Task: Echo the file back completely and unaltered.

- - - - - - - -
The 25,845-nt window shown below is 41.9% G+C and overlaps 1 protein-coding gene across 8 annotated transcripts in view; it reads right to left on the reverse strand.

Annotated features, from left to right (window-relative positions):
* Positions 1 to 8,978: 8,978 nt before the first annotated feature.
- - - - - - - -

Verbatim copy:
The 25,845-nt window shown below is 41.9% G+C and overlaps 1 protein-coding gene across 8 annotated transcripts in view; it reads right to left on the reverse strand.

Annotated features, from left to right (window-relative positions):
* Positions 1 to 8,978: 8,978 nt before the first annotated feature.